I’ve got another lukewarm recommendation for you! I just finished Steven Pinker’s How the Mind Works. Pinker, like Daniel Dennett, doesn’t lack for ambition. He really wants to tell you how to design a functioning mind, or to be precise, how evolution has put ours together.
His focus throughout is on evolution, so a basic restraint is that the components of the mind should have increased reproductive success. Not absolutely– we obviously use our brains in many ways that couldn’t be adaptations. But it’s a good restraint to have, as it keeps him from accepting simplistic ideas that “intelligence is good” or that evolution is aiming at creating humanoids. (There’s a major caveat here, though: adaptation is only one process in evolution, and you have to make a case that it produced any particular feature. More on this later.)
Does he succeed? In parts, brilliantly. The chapter on vision is excellent. He explains exactly why vision is such a hard problem, and how the eyes and brain could put together a view of the world. Cognitive research is frustratingly indirect– we can’t really see how the software runs, so to speak. But we can put a whole bunch of clues together: how the eye works, what goes wrong when the brain is damaged, what constraints are suggested by optical illusions and glitches, how people respond to cleverly designed experiments.
As just one example, it seems that people can rotate visual images, as if they have a cheap, slow 3-D modeling program in their heads– and that this rotation takes time; certain tasks (like identifying whether two pictures depict the same object) take longer depending on the amount of rotation required. But even stranger, it’s found that people don’t just store one view of an object. They can store several views, and solve rotation problems by rotating the nearest view. This is fascinating precisely because it’s not a solution that most programmers would think of. It makes sense for brains, which basically allow huge data stores but limited computational power.
He points out that vision is not only a difficult problem, it’s impossible. If you see two lines at a diagonal in front of you, there is no way to determine for sure whether they’re really part of a triangle, or parallel lines moving away from you, or a random juxtaposition of two unrelated lines, and so on. The brain solves the impossible problem by making assumptions about the world– e.g. observed patches that move together belong to the same object; surfaces tend to have a uniform color; sudden transitions are probably object boundaries, and so on. It works pretty well out in nature, which is not trying to mislead us, but it’s easy to fool. (E.g., it sure looks like there’s a hand holding a brain-patterned Rubik’s cube up there, doesn’t it? Surprise, it’s a flat computer screen!)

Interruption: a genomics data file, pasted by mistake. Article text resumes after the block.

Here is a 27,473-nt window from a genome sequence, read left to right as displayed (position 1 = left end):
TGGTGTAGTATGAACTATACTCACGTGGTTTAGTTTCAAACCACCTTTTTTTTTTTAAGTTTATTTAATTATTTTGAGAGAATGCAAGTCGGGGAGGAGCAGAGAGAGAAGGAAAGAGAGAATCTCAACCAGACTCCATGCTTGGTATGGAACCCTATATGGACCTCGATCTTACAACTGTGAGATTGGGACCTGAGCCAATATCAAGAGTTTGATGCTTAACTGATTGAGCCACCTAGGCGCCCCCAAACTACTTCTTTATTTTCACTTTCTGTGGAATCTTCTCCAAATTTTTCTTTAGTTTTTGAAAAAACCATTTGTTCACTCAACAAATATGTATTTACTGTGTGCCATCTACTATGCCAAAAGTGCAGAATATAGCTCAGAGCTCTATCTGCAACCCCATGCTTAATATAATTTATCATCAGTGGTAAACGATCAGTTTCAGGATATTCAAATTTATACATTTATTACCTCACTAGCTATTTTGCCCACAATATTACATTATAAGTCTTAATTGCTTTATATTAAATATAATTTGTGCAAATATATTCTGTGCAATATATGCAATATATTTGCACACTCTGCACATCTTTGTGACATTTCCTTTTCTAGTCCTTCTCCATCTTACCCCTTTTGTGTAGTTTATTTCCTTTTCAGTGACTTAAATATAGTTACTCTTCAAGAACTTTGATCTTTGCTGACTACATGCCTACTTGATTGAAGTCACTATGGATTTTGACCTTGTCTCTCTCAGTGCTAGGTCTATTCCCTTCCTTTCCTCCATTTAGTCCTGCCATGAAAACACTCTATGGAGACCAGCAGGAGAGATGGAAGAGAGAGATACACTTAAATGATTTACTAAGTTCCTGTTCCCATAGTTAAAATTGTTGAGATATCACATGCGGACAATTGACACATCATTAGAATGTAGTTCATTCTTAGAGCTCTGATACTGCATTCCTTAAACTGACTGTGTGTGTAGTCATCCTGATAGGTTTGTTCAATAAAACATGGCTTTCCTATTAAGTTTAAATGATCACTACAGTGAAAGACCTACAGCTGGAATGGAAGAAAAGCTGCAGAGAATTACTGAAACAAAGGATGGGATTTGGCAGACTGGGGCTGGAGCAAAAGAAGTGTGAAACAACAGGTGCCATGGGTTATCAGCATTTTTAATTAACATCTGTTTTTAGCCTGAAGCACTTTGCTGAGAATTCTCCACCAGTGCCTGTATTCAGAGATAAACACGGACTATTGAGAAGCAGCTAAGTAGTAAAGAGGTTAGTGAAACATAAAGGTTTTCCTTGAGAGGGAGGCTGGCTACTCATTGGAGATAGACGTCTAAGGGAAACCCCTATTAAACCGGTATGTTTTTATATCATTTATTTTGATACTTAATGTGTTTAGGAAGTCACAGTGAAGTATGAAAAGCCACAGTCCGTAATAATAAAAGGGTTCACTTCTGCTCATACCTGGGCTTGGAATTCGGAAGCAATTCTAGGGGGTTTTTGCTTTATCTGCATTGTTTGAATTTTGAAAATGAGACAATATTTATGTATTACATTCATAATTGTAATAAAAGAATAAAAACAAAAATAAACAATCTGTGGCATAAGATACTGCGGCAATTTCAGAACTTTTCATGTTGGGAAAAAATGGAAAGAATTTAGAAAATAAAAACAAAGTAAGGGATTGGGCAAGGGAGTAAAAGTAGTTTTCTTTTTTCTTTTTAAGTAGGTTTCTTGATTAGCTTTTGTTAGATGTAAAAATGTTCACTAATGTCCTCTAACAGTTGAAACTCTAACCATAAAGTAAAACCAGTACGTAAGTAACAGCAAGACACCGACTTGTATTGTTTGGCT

I also like his chapters on folk logic and emotions, largely because he defends both. It’s easy to show that people aren’t good at book logic, but that’s in part because logicians insist on arguing in a way that’s far removed from primate life. A classic example involves the following query:
Linda is 31 years old, single, outspoken, and very bright. She majored in philosophy. As a student, she was deeply concerned with issues of discrimination and social justice, and also participated in anti-nuclear demonstrations. What is the probability that Linda is a bank-teller? What is the probability that Linda is a bank-teller and is active in the feminist movement?
People often estimate that it’s more likely that Linda is a feminist bank teller, than that she’s simply a bank teller. This is wrong, by traditional logic: A ∧ B cannot be more probable than B. But all that really tells us is that our minds resist the nature of Boolean logic, which considers only the form of arguments, not their content. We love content. People’s judgments make narrative sense. From the description of Linda, it’s clear that she’s a feminist, so a description that incorporates her feminism is more satisfying. In normal life it’s anomalous to include a bunch of information that’s irrelevant to your question.